I see a day when cartography will have influencers like Youtubers or Instagrammers, who are licensed guides. Bob Dylan himself can guide you to his Places. He might even pop by to speak live virtually wherever you are. There can be MixTapes of Places by star guides. It's not the world of GIS as we know it today. 

It's all about having collections and curators who package geographic highlights. "New Data" not in GIS to power the most interesting cartography. And that's exactly what the world of digital gardens is doing. 

The world of collections can be vast. But simply imagine if everything you collect in your living room can be tagged for display to represent your personal taste (something regularly swappable). A digital garden is like your book or record collection on display, but linked to another collection. 

That in turn can branch you to other cultural trees to explore related worlds.  Digital gardens are "mutual friends" connecting to each other in a culturally genetic way. My record collection can be connected to Bob Dylan's or Anthony Bourdain's. I can then find like-minded Experiences. That in turn can connect directly to Places to experience live. 

Geographic matchmaking is about connecting personal tastes in geography. There might even be a day where friends leave things for you. Scavenger hunt treats at friendly Places. A personal treasure hunt. 

This is a direct-to-location blogging platform. One that needs competition for the best content (best "data") to yield the most rewarding Points of Interest. After this, there's nothing more powerful than a direct-to-location consumer world. 

Like Michelin Guide, data needs to have minimum value standards to be effective. 3 stars (worth a journey in itself), 2 stars (worth a detour) and 1 star (worth a stop). A reason to travel far by car.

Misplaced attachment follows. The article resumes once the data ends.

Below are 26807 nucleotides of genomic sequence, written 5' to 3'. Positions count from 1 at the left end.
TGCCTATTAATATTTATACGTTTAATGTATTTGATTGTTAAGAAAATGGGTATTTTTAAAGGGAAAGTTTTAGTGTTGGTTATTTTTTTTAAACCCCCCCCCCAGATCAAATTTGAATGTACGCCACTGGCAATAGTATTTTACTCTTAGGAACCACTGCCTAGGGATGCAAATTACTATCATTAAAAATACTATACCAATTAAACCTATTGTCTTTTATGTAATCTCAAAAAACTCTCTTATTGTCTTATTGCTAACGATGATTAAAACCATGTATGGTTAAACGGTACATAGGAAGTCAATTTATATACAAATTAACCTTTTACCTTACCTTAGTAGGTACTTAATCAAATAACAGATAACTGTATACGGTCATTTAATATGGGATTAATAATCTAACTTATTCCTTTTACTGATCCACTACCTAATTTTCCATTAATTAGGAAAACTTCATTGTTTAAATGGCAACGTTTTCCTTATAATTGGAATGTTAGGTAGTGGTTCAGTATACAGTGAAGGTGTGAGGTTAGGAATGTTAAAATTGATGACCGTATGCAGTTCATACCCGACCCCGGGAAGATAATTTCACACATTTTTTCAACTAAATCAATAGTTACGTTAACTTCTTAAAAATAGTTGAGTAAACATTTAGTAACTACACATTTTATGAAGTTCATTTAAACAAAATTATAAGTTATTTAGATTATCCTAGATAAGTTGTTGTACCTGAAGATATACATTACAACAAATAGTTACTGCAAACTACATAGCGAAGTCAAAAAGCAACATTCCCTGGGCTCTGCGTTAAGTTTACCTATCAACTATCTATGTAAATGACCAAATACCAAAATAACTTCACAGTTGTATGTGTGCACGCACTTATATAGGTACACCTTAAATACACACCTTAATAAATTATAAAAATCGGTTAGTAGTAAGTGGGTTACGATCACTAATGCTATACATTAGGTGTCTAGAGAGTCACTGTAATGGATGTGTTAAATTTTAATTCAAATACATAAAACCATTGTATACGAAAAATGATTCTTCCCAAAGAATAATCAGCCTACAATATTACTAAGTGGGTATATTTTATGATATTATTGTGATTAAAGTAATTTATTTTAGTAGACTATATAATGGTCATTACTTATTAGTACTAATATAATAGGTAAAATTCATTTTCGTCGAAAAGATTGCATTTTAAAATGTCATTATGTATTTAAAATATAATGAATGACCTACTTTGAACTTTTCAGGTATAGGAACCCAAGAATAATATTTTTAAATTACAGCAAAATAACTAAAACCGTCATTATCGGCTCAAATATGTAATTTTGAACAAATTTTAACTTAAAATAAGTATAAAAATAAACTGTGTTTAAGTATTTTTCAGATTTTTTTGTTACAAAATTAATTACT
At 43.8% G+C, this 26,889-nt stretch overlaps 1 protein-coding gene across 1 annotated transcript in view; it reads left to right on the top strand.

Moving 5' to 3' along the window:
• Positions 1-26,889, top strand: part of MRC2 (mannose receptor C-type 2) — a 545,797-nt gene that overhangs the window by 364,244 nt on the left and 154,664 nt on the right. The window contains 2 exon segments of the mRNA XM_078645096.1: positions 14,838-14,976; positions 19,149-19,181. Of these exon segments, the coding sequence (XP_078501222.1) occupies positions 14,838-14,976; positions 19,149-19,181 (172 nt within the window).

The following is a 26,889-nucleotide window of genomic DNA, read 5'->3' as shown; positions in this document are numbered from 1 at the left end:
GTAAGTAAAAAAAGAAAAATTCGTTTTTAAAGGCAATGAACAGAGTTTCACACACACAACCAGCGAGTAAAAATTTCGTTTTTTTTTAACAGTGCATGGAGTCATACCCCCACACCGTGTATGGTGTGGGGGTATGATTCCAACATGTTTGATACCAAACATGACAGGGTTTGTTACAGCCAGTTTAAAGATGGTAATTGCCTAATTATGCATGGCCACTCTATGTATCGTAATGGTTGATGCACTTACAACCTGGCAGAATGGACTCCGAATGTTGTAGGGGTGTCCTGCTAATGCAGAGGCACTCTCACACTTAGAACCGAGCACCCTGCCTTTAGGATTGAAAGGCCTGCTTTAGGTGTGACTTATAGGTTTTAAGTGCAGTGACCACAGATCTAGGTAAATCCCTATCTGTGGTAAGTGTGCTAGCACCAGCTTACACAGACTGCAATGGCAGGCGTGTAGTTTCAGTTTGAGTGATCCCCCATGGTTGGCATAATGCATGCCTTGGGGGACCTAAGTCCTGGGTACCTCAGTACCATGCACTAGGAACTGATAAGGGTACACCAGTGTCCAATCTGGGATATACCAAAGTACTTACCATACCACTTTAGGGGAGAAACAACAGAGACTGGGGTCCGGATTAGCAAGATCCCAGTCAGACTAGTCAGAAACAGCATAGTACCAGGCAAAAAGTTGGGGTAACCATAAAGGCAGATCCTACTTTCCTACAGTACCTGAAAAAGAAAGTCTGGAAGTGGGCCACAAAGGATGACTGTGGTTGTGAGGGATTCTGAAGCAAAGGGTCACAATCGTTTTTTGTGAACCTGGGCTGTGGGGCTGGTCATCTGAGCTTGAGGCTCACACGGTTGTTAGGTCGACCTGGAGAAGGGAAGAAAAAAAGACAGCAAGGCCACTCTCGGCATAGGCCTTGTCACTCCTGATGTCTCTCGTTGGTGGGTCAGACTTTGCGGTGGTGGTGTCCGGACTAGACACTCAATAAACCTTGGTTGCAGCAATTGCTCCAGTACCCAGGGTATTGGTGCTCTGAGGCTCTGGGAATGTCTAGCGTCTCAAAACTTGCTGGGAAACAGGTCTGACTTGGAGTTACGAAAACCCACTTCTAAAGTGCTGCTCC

The map with the best data will win, but there are also artistic values in how cartographic artifacts are combined in an overall experience. Vibe matters for engagement.  

In recent years, I focused on Food and Music (passionate daily calls to action for me), which can diversify deeper into cultures abroad, places Google could not reach. There's even a map of soup. 

There's also an incredibly invisible Native American and Black History behind food and music we love. The jazz, blues, rock, soul, funk, disco and hip hop we regularly hear. The chocolate, fries and tomato sauce we taste. Taste of the conquered has migrated worldwide to Places to create like-minded experiences. 

History is not just generated by aristocratic literacy and conquest but also by songs and oral culinary recipes of the conquered, surviving even longer, prevalent at cool Points of Interest. 

I want to go past Wikipedia into the blind spots of geographic perception. Blind spots are the most treasured spots of explorers. 

Points of Interest are all about geographic influence and taste migration.  Permanence weighs heavier than trendiness for locative notability. And survival of the conquered in history covers more culture than anything else in the world.